by J.S. Alleva
The morning after Forge Theatre’s Man of La Mancha opened, an azalea bush in my yard, its flowers long since withered and brown, yielded a large dose of reality and a gentle touch of magic, much like Forge’s performance. Among the shriveled blooms of the aging azalea was one bright magenta blossom–fresh, earnest and full of hope, like the story of Man of La Mancha which blooms anew at Forge. If you catch this show before it closes on June 25, you’ll understand why dreaming impossible dreams is always worth the effort.
Written in 1964, Man of La Mancha is a play within a play, based on both the real-life author of “Don Quixote” (the talented and oft-imprisoned Miguel de Cervantes,) and the hero of the book itself, a ‘mad’ knight compelled to follow a quest. In Man of La Mancha, the fictionalized Cervantes, nervously awaiting the 16th century Spanish Inquisition, weaves Don Quixote’s colorful tale for his fellow prisoners, using them as performers in his play. And playing the knight-errant himself, Cervantes buys precious time before his trial, and inspires almost everyone he meets along the way.
Man of La Mancha features some of the most rhythmically-challenging songs ever written for the stage. The show’s orchestra, directed by Denise Wisnieski, holds their own with its complex score. Directed by Marnie Herzfeld and stage managed by Linda Blystone, the show presses a cast of widely-ranging talent toward a single goal, much like Quixote’s quest. And what some cast members lack in vocal prowess, they make up for with enthusiasm, heart and verve.
The lead role of Miguel de Cervantes/Don Quixote/Alonso Quijana demands depth of character and vocal agility to shoulder the show’s timeless numbers, “Dulcinea” and “The Impossible Dream.” Carey Rumpf’s portrayal captures the pure heart and earnestness of a common man with an uncommon dream. When he transforms himself onstage and speaks with the fullness of Don Quixote’s passion, his talent shines most brightly, and his reaction to the Knight of the Mirrors is heart-crushingly genuine.
Quixote’s compadre, Sancho Panza, is played adorably, and effectively, by Brian Schwartz, whose effortless tenor in “I Like Him” and “A Little Gossip” adds a light touch to an often-dark story. Aldonza (Nicole Napolitano), the self-professed “casual bride for the murdering scum of the earth’ has the most vocally-challenging songs of all in “It’s All the Same,” “What Does He Want of Me,” and the biographical “Aldonza.” Napolitano, whose costume is at times one lean shy of a wardrobe malfunction, makes an impressive transformation as the embittered woman, disillusioned by cruel men, whose heart slowly opens in the face of disarming kindness.
A major standout for this show is Nathaniel Swofford, whose rendering of the kindly Padre provides the show’s humanity, radiating true compassion and urging leniency from the doctor determined to rid the ‘knight’ of his false armor. Swofford’s moving treatment of “To Each His Dulcinea” is a philosophical and musical high point of the show.
Strong performances by Scott Coonradt (Governor/Innkeeper), Tom Groves (Duke/Dr. Carrasco), Melisse Weber (Housekeeper), Ann Kashishian (Antonia), and JT Grosch (Barber) add color and energy. Weber’s and Kashishian’s voices resonate beautifully with Swofford’s in the revealing “I’m Only Thinking of Him.”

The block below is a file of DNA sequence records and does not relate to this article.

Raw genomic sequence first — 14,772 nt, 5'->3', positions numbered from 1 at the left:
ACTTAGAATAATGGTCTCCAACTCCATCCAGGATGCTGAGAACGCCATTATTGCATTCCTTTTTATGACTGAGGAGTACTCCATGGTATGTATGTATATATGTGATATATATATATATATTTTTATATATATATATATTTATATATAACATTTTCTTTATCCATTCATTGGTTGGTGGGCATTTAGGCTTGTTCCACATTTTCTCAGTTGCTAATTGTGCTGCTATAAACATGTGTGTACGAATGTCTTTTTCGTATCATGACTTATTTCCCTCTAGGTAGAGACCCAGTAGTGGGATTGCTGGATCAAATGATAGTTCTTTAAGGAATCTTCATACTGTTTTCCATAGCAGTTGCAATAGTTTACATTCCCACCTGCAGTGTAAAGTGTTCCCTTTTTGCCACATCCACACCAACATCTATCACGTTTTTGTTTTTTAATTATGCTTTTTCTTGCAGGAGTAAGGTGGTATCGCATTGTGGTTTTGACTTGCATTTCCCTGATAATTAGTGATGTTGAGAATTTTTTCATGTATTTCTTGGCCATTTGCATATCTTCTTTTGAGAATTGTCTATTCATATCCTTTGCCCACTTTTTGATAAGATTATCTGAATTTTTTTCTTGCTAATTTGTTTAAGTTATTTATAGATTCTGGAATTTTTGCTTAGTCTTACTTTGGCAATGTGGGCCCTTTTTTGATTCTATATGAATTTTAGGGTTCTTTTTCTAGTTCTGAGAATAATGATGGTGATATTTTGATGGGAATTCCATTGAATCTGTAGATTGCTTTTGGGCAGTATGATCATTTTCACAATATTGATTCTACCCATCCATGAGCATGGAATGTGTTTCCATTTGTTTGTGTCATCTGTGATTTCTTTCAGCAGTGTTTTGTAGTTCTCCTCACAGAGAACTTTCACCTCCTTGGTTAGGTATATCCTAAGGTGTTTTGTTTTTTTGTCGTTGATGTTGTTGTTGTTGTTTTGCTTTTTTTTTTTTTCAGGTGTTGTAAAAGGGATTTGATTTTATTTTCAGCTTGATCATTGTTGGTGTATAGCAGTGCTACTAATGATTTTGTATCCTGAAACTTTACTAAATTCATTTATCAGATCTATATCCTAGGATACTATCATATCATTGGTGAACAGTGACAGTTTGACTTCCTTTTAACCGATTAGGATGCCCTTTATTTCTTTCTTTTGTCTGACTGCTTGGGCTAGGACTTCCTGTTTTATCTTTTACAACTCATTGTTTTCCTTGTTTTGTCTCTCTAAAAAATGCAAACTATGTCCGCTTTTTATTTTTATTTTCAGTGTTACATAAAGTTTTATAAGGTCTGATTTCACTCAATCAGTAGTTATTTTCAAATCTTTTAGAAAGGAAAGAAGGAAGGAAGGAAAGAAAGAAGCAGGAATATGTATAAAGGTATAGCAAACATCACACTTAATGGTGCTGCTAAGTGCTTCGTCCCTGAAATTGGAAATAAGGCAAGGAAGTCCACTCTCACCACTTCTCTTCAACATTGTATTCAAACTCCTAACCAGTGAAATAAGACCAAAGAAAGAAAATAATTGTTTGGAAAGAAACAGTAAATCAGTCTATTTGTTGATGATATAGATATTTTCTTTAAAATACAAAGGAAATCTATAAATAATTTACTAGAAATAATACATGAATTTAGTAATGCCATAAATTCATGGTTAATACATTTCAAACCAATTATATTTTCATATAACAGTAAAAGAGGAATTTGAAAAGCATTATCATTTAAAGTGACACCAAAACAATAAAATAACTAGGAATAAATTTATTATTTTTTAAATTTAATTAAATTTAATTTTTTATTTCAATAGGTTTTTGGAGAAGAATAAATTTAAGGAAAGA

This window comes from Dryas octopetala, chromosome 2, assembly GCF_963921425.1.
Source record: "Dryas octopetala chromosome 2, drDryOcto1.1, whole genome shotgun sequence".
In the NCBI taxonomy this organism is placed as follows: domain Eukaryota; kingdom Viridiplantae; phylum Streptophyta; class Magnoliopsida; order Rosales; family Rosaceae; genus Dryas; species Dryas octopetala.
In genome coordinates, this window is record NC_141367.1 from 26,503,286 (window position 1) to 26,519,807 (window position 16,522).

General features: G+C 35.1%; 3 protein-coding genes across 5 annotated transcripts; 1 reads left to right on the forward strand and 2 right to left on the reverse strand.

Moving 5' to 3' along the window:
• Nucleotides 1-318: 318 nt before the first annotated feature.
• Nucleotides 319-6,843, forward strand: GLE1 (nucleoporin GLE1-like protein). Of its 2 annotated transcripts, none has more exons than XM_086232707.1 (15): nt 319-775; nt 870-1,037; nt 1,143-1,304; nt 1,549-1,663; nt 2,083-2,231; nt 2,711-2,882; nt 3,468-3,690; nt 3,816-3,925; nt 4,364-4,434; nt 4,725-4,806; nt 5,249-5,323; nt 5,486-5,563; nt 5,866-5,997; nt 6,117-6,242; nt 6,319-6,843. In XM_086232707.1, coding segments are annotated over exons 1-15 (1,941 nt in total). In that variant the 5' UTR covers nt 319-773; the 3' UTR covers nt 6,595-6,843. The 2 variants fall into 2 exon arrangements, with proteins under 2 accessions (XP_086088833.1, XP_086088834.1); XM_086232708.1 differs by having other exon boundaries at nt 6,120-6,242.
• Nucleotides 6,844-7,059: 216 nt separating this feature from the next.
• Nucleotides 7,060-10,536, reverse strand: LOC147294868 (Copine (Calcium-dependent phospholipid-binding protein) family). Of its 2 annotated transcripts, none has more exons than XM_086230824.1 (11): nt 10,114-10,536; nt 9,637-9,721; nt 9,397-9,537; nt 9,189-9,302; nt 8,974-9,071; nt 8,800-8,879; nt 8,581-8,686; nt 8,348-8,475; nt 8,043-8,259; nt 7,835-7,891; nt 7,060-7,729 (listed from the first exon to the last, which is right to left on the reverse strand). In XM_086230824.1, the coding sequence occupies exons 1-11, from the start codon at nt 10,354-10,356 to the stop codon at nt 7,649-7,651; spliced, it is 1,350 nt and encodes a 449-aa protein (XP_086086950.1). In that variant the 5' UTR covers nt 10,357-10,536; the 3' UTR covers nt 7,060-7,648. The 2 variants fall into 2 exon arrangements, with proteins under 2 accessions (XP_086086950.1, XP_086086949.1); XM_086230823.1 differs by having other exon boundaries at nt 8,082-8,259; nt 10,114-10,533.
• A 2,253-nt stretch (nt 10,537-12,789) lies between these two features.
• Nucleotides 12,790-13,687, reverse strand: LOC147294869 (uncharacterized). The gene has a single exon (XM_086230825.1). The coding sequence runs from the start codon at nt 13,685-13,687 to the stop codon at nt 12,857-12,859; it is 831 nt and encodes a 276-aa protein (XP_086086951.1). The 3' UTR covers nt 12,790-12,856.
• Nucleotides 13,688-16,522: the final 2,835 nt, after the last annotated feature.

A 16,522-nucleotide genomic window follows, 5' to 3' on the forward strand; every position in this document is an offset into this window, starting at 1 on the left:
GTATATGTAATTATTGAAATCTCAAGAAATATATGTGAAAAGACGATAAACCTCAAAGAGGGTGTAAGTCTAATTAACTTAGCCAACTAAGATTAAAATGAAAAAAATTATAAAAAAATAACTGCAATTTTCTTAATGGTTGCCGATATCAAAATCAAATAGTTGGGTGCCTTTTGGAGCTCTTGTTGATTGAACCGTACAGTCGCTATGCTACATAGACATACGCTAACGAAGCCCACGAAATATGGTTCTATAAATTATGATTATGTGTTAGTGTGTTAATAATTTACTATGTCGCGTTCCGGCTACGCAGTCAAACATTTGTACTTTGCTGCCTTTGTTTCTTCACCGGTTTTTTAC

Rounding out the cast are muleteers and prison mates (Tom Aberant, Ryan Edmonds, Joseph Beregi, Tim Courtney, Bill Thomer, Kim Edmonds, Eric Duran) who move fluidly between scenes and character changes, supporting the storyline, and adding welcome harmonies to favorites “Little Bird” and “The Impossible Dream.” Moorish belly dancing is provided by Mary (Mira) DiGennaro, Andrea Holtman and Renee von Mechow.
The set, supervised by John Magolan, is bare-bones, with two grey walls forming a sturdy ‘stone’ backdrop and a single, central door. Two wooden benches and a narrow table serve the scenic changes between prison, inn, and church. Lighting design by Jeff Sugzdinis is subtle and appropriate throughout. Choreography by Renee Schultz, Mary DiGennaro (belly dance), and Steve Reazor (fight scenes) is straightforward and utilizes the full space of the stage, giving a variety of vantages for the audience. The program does not mention a Costume Designer, but the well-sculpted (if a bit too clean) peasant costuming uses a nice blend of neutrals to complement the mood of the show.
Forge’s production of Man of La Mancha works earnestly to tackle a very complex vocal score and to ponder the eternal conundrum of “which is best?” Should we accept reality as it appears, or should we view it as it could be, dream of a nobler world, and by sheer audacity and strength of spirit, create it?
This show is performed without intermission. Book by Dale Wasserman, Lyrics by Joe Darion, and Music by Mitch Leigh.
If you go: remaining dates are: Fri June 9 @ 8pm; Sat June 10 @ 8pm; Sun June 11 @ 2pm; Fri June 16 @ 8pm; Sat June 17 @ 8pm; Fri June 23 @ 8pm; Sat June 24 @ 8pm; Sun June 25 @ 2pm. Tickets $18 adults, $15 under 18. https://app.arts-people.com/index.php?ticketing=forge
GREAT NEWS: the theatre’s A/C unit has been replaced, eliminating sound disruptions and keeping the climate comfortable. As summer approaches, this will be a welcome ‘boon’ for theatregoers.
For more info on this and upcoming shows, contact: Forge Theatre, 241 First Avenue, Phoenixville, PA For reservations, call 610-935-1970 or visit forgetheatre.org.